My research draws on academic theory and ‘quantitative social science’ methods to address contemporary challenges in urban and regional development. My experience in planning and geography, as well as databases and programming, enables me to translate concepts and applications across disciplinary boundaries while paying attention to the details of the data, the methods, and the definition of appropriate research questions.
- Smart Cities & ‘Big Data’ – I work with event data from urban infrastructure systems to understand human behaviour, while also contextualising these insights in relationship to governance and politics.
- Location & Infrastructure Networks – I focus on how firms select ‘optimal’ locations by balancing access to infrastructure networks; building up a ‘big picture’ of the trajectories of urban and regional economies.
- New, Open Data & ‘Old’ Methods – I am interested in how new – often open – data sources create opportunities to revisit ideas about urban form and function, and to re-evaluate neglected methods.
- Housing & Socio-economic Trends – I am interested in ways to map the relationship of housing to socioeconomic trends using behavioural data on about the housing market and travel-to-work.
Google Scholar h-index: 5 (464 citations since 2010).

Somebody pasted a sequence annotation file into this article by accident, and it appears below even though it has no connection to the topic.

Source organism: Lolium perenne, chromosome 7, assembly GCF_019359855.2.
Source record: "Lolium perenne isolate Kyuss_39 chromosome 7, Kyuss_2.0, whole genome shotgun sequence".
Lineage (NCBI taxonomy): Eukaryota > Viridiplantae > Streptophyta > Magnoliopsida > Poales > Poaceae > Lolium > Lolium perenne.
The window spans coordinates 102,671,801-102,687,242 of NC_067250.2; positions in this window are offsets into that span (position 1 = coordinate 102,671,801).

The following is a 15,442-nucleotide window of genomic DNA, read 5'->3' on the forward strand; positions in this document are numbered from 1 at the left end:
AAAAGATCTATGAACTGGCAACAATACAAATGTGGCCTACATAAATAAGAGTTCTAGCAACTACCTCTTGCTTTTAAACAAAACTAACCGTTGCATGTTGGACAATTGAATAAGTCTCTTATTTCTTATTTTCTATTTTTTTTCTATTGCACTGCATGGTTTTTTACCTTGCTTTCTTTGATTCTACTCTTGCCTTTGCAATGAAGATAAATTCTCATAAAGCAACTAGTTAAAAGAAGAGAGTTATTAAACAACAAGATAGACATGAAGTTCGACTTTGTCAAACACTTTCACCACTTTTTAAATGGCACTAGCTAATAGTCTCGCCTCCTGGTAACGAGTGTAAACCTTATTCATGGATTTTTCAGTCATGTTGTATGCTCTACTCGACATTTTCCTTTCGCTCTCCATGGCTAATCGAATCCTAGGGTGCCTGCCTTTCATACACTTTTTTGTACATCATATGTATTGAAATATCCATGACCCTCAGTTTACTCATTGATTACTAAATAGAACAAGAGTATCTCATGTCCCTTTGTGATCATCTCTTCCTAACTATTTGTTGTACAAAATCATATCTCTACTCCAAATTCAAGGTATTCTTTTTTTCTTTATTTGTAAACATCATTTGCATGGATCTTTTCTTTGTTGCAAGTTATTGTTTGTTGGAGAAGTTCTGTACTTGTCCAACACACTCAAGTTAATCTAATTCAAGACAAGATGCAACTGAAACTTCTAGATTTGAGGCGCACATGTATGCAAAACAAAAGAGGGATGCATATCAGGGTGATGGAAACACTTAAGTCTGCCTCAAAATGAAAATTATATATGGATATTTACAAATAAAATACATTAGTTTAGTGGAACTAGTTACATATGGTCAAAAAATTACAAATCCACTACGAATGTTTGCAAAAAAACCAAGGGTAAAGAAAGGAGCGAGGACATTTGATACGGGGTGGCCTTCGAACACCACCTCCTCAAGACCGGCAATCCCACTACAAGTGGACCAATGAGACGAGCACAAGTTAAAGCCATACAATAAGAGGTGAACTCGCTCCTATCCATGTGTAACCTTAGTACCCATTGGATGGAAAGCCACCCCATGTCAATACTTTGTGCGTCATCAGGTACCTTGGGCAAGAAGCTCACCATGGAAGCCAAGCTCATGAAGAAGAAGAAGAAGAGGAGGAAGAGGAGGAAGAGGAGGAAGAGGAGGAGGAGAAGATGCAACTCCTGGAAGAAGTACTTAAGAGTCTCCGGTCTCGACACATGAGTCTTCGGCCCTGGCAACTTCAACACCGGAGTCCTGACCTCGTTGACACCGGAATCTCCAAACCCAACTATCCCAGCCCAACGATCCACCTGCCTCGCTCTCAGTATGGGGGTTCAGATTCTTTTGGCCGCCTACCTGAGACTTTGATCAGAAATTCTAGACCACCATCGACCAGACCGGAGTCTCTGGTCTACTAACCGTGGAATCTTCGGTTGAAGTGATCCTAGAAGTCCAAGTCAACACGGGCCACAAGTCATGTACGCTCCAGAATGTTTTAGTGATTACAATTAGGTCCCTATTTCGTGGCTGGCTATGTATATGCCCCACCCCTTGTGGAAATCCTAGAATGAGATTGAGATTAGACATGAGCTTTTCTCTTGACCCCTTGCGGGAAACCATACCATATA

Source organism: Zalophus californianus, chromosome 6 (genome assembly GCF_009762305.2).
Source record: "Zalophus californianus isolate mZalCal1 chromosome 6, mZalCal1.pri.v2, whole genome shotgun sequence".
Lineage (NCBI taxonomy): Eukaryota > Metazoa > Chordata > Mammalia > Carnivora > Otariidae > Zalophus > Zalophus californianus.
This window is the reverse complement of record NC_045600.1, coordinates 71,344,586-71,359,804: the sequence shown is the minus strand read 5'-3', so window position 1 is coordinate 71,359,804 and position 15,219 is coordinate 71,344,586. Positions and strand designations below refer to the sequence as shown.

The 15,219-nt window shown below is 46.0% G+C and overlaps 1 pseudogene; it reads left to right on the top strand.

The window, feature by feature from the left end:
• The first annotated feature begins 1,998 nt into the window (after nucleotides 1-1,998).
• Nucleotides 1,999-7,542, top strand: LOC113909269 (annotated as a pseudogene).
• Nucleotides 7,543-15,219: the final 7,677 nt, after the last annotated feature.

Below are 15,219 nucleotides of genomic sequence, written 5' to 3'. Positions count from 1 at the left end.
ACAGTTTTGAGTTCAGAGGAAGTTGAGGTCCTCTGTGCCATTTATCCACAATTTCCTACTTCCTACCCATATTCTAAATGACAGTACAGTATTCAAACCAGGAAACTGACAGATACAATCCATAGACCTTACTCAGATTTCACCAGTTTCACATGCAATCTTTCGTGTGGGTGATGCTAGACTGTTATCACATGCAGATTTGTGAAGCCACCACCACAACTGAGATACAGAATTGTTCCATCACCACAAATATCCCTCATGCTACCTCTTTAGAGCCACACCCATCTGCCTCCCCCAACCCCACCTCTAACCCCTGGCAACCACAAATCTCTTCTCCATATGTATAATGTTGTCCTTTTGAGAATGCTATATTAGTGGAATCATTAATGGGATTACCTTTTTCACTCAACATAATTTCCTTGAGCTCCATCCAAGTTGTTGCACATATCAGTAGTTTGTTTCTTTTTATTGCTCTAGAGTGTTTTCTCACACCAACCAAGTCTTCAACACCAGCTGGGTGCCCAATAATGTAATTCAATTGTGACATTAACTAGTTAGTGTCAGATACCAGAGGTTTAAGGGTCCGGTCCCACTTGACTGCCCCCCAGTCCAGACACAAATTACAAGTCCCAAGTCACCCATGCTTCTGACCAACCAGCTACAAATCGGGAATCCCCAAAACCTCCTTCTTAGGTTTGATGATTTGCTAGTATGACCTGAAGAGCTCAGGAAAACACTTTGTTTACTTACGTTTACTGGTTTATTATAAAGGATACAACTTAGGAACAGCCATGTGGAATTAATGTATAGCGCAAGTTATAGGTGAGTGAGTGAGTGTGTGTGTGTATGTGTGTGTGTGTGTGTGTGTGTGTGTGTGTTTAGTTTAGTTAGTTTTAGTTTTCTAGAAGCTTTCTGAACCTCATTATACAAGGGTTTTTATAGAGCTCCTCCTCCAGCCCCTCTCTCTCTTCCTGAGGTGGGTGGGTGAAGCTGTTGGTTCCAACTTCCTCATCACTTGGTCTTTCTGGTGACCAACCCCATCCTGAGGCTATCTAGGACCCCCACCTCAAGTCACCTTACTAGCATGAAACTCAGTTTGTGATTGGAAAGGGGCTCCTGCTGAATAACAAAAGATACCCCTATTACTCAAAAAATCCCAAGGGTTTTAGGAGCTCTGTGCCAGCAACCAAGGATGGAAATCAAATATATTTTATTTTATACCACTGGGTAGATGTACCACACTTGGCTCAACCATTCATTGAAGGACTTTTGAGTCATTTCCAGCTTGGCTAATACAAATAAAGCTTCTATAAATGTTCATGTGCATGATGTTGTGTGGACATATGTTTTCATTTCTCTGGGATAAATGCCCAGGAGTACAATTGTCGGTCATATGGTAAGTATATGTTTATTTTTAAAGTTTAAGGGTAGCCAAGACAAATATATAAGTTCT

Web of Science h-index: 4.
I joined King’s College London’s Geography Department as Lecturer in Quantitative Human Geography at the start of 2013. Previously, I was a Research Associate for two years at UCL’s Centre for Advanced Spatial Analysis (and am pleased to continue that relationship as an Honorary Researcher) following the completion of my MPhil/PhD at the Bartlett School of Planning. I hold a B.A. (1997) in Comparative Literature from Princeton University.
In the intervening years, I worked for a database mining and marketing start-up based in New York and London in a range of capacities: graphic designer, web application developer, and project manager. This work stimulated my interest in ‘big data’ and its potential as a platform for examining and acting upon ‘smart cities’. In my research, I have collaborated with public and private sector organisations such as MIT’s SENSEable City Lab, Transport for London, Telecom Italia, AT&T, British Telecom, and IBM’s Smarter Cities lab near Dublin.
Tying these collaborations and research interests together is a long-standing interest in the impact that communications technologies are having on our society and economy: on access to opportunity and mobility; on firm location, clustering, and growth; and on our understanding of human interaction on a vast scale.